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07.20.12

Microsoft Occupying Competing Companies

Posted in Microsoft at 11:12 am by Dr. Roy Schestowitz

“…[C]ut off Netscape’s air supply.”

Paul Maritz, Vice President, Microsoft (now VMWare CEO)

Summary: Microsoft moles in the news and lessons we can learn from them

THERE are readers who sent us links about VMware repelling some of its Microsoft moles. An undisclosed former Microsoft staff covered the news, saying it might be more than just the CEO (he surrounded himself with more former Microsoft executives after he had joined). To quote:

VMware’s chief executive Paul Maritz has left the company. Rumours of a wider company shuffle keep swirling. Maritz’s next move is on everyone’s mind.

The Microsoft-occupied Nokia is somewhat similar to VMware in the sense that a CEO was appointed from Microsoft and soon thereafter more former Microsoft executives were brought in to assist the CEO. It is a form of occupation although, quite evidently, internal fights continue as some staff refuses to accept the orders or ideology of the new CEO. This was happening in Yahoo! as well and it drove away a lot of the talent. From those in Nokia who still care for Linux (and have not left or been fired) comes funding for the MeeGo startup:

With 40,000 layoffs announced in the last two years, Nokia has lost technical talent hand over fist. In response, it’s set up a number of centres in Europe, India and the US to help those faced with redundancy to find a new job, either inside or outside the company.

The scheme, known as Bridge, was introduced in April 2011 and offers an entrepreneurial stream. For those with a new business idea in need of backing, the programme can lead to start-up funding and exposure to angel investors, venture capitalists and other entrepreneurs.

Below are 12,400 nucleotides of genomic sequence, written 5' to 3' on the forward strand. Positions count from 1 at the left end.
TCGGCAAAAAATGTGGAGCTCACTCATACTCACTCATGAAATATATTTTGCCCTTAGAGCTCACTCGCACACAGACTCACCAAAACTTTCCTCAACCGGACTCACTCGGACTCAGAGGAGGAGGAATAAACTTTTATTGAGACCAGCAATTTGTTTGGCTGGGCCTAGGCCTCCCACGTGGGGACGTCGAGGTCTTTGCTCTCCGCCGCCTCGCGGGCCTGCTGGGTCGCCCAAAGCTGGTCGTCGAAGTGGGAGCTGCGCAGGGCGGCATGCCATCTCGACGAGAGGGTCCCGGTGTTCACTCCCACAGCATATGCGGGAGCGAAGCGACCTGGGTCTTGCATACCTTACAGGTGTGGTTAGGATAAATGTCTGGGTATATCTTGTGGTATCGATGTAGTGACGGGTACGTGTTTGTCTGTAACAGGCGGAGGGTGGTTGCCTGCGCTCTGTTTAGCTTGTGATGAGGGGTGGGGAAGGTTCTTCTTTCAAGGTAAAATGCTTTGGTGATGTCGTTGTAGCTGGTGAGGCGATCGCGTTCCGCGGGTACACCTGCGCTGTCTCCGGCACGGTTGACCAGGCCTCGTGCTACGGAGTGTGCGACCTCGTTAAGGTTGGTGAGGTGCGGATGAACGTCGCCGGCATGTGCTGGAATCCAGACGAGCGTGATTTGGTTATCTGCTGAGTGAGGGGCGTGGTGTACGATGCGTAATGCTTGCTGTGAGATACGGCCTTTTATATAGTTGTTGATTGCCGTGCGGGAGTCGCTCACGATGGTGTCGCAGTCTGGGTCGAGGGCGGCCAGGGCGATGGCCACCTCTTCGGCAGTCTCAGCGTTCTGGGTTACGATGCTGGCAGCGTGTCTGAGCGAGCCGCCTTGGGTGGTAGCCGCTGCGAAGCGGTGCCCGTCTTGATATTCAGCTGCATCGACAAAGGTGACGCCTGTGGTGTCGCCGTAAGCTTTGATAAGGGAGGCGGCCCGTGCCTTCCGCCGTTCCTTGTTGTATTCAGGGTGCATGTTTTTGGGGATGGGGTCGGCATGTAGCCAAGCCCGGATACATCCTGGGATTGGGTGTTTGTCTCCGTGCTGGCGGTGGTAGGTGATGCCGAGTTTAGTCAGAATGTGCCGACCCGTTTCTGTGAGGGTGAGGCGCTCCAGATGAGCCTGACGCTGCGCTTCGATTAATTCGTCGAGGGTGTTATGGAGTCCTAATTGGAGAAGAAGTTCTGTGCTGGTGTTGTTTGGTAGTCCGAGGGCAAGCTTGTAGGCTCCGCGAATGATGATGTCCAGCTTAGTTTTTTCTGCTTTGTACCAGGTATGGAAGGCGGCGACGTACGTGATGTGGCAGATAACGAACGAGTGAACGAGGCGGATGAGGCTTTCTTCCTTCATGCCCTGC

Among the start-ups to get funding from Bridge so far is Jolla, the Finnish smartphone software company that’s taken the reins of the MeeGo, the OS that Nokia nixed last year.

40,000 lost jobs at Nokia. And some people whine when we celebrate layoffs at Microsoft, one of the most destructive companies in the 20th century. The gain of one company — even illegal gain — is often the loss of another.

A Finnish reader sent us this news link about imminent collapse of Nokia (“junk” status). He added: “Nokia didn’t decline until Elop killed it. Spinning the fault to be the iPhone is just plain wrong.” Microsoft continues to destroy companies, including Novell. Microsoft not only destroys such companies; like a parasite it takes over those companies (“hosts”) and sucks up everything that’s left in them. Remember that Microsoft sucked up Netscape’s patents, just like Novell’s. This is the highest form of insult, like claiming inheritance for one’s murder victim.

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2 Comments

  1. Guest Editorial Team said,

    July 20, 2012 at 3:38 pm

    Gravatar

    Microsoft’s gains are always at someone else’s expense. They only enter “mature” markets where they destroy the “loss leader” that has “taken all the arrows in the back.”

    We should have a look at Nokia, to see how long it has been occupied. Elop was obvious, but there must have been some infiltration before him to get the company in a position to even consider a Microsoft executive.

    Needs Sunlight Reply:

    The board brought him in, so they would be the place to start the investigation. The board was used to destroy Yahoo, so there might be some similarities in method.

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